House for Rent: Not you, you're Native

by anthonyamato on September 4, 2015 - 1:34pm

House for Rent: Not you, you’re Native

            CBC News stated in ‘No natives please’: Kijiji pulls apartment ad for Prince Albert, Sask. after complaint on August 25th, 2015, that an ad posted on Kijiji (a marketplace similar to Ebay) was recently removed by the company. The advertisement was published in hopes of renting out a three bedroom, 1000 square foot home in Saskatoon. However, the title says it all: “3 bedroom east flat house, no natives please”. The author of the ad also stated that renters must be working and not stay-at-home mothers. Due to complaints, Kijiji agreed to remove the ad since it was deemed against the law. Another Native family also gave commentary to CBC experiencing similar discriminatory actions, as described in the article, where the landlord lied and denied vacancy to the mother yet when the younger daughter called (with no audible accent), a spot in the apartment suddenly appeared. The article concluded with Kimberly Jonathan, interim chief of the Federation of Saskatchewan Indian Nations, stating that the reaction following this advertisement may be a turning point for the region since the idea of race is being spoken.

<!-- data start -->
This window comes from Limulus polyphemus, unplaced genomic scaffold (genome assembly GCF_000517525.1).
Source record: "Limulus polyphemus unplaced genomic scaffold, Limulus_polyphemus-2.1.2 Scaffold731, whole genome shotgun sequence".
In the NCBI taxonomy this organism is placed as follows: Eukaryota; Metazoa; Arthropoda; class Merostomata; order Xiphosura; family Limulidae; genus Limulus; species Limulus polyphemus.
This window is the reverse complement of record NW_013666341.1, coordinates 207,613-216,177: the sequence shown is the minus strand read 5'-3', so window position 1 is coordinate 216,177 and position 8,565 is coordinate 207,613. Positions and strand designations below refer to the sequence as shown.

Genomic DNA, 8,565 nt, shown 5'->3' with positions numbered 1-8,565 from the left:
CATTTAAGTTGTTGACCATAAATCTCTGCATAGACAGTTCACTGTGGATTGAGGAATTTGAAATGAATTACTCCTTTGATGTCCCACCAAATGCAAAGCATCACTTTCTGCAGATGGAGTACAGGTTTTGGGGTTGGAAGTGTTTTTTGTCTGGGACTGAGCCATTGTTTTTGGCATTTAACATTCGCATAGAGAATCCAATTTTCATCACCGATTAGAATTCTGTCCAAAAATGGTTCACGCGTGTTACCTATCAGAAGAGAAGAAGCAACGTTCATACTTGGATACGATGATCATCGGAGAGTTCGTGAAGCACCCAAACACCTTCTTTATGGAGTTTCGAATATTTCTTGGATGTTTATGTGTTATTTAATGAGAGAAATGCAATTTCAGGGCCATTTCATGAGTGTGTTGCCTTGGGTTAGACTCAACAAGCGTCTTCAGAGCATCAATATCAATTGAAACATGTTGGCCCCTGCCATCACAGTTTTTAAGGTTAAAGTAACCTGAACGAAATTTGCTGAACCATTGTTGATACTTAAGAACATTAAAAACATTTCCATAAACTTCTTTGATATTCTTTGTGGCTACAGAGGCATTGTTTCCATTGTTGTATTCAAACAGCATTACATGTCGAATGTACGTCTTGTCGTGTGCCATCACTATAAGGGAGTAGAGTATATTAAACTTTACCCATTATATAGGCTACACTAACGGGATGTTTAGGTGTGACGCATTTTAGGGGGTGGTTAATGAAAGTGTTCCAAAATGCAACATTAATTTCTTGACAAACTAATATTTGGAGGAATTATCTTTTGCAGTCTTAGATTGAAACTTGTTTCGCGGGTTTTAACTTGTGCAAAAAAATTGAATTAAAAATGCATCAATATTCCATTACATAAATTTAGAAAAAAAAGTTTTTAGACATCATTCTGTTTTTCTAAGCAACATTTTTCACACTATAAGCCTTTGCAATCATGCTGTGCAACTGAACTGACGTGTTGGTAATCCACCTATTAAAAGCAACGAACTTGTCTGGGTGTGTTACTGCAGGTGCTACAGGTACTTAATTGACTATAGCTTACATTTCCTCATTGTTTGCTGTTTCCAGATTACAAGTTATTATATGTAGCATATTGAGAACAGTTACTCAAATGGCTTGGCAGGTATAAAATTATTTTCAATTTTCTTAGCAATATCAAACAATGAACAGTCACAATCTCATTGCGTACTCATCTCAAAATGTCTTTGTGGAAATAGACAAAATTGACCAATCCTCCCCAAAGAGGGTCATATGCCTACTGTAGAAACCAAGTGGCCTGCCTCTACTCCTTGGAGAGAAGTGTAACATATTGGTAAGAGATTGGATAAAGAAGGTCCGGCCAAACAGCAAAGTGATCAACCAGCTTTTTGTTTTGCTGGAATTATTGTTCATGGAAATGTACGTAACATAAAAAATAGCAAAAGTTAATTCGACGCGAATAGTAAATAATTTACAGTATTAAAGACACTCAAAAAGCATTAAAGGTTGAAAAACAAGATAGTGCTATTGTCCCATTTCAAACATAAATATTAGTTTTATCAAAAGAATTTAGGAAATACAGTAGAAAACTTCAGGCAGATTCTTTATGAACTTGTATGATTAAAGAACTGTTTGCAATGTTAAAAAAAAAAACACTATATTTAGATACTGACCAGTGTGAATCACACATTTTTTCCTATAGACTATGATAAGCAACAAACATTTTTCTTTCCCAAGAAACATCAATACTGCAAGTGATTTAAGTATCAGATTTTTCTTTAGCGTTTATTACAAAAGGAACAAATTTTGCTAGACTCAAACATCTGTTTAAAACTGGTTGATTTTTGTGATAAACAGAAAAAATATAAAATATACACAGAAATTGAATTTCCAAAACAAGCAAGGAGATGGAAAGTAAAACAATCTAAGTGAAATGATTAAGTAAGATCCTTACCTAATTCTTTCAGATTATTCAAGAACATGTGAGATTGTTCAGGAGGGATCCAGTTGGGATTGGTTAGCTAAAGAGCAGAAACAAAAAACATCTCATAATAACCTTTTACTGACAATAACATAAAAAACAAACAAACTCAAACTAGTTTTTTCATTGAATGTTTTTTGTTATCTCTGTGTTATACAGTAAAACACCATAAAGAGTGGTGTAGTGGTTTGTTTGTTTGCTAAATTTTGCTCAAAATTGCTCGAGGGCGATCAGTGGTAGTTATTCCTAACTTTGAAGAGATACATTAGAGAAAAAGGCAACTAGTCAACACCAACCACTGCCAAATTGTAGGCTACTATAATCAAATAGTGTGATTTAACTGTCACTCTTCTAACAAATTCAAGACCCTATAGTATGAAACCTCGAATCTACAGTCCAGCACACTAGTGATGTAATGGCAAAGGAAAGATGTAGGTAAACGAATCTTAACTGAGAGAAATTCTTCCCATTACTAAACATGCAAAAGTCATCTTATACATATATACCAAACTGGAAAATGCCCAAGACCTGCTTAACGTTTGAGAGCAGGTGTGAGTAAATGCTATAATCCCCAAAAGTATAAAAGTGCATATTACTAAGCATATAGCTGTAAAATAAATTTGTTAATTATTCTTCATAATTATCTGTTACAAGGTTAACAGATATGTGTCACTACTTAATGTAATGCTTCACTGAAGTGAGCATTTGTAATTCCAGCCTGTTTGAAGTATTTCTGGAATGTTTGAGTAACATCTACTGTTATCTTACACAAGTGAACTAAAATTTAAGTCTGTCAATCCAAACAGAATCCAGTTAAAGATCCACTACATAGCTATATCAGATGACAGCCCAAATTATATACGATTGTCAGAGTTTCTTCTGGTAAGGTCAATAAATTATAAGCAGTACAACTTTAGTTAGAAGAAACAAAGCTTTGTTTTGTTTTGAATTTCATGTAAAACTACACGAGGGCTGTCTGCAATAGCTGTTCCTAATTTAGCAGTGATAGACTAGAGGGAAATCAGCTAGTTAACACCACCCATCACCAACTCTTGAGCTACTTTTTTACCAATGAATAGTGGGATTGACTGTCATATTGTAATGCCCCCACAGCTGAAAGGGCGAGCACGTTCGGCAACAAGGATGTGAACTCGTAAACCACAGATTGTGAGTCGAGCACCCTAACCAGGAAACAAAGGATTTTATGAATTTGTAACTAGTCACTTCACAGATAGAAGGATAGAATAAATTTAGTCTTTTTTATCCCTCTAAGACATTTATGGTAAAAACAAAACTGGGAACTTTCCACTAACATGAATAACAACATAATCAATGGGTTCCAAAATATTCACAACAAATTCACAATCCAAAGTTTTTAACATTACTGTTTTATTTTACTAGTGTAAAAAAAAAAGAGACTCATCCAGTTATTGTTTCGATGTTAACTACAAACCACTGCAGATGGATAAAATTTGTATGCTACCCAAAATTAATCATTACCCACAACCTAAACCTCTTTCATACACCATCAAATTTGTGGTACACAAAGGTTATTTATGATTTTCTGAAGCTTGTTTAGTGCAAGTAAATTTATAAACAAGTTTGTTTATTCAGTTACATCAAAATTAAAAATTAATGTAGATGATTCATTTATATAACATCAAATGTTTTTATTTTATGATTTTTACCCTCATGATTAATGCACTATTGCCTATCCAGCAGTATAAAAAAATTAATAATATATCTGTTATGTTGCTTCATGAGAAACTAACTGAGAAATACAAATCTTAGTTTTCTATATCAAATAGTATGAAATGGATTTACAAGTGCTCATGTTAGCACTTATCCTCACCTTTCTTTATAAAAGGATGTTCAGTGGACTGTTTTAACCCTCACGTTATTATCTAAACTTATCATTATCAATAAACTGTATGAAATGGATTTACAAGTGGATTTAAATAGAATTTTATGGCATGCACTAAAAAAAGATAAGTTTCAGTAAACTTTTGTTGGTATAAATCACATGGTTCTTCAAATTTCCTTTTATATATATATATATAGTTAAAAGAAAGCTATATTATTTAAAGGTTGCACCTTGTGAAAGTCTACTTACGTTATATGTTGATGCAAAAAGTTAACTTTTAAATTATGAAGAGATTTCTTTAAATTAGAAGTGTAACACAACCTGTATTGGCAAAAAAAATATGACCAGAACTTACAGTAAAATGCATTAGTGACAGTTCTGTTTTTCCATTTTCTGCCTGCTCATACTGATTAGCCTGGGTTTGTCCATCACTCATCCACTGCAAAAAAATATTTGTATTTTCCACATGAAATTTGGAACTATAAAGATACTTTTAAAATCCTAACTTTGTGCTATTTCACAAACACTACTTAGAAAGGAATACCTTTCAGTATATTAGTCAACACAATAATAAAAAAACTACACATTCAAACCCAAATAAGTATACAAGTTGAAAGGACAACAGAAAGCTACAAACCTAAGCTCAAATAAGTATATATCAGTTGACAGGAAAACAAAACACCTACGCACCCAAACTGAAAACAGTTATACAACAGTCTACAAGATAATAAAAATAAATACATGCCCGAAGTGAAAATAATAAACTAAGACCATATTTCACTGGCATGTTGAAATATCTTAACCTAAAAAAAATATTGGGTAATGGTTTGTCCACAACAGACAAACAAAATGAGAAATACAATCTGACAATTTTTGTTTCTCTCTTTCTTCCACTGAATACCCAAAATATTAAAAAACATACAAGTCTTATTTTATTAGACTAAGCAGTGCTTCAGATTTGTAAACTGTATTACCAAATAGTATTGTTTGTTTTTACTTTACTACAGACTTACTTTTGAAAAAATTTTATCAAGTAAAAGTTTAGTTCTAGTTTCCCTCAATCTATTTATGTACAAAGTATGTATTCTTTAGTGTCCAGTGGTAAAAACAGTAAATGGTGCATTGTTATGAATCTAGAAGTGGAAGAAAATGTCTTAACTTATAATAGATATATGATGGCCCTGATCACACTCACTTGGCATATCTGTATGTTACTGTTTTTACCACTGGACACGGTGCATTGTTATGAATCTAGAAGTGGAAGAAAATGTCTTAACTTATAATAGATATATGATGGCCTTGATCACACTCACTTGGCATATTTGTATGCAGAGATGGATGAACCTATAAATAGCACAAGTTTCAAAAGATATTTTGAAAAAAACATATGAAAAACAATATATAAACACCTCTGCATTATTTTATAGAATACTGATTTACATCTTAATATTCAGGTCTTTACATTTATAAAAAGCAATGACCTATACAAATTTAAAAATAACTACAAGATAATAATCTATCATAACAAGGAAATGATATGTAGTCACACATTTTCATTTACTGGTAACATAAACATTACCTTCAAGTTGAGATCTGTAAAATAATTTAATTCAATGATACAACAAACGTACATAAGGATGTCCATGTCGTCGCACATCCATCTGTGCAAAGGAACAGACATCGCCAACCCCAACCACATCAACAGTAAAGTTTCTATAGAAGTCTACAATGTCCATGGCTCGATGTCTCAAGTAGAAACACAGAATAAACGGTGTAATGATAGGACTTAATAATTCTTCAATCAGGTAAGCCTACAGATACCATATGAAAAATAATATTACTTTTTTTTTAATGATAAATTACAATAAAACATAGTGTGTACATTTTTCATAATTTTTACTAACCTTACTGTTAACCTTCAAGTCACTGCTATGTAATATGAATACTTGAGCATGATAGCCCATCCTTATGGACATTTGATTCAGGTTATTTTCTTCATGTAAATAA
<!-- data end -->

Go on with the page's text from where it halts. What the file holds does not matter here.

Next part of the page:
To start, the fact that the advertisement denies native people a chance at renting a home is not just, despite being highly discriminatory. These first nation people should not be discriminated against merely because of societal stereotypes inferring negative traits to natives. A specific ethnicity or “race” does not have traits. Humans have traits, not “races”, which differ from person to person. Traits are determined by instilled values and morals of a person, and thus the owner of the advertisement should not make racial assumptions. This logic follows for the other landlord mentioned as well. We should not be basing our decisions or denying a specific “race” equal opportunities merely because of skin color or any other arbitrary and subjective process especially because skin color, for instance, as mentioned by Jablonski, in the article Human Skin Pigmentation as an Example of Adaptive Evolution, is essential for evolution by natural selection and should not be used as a classification label.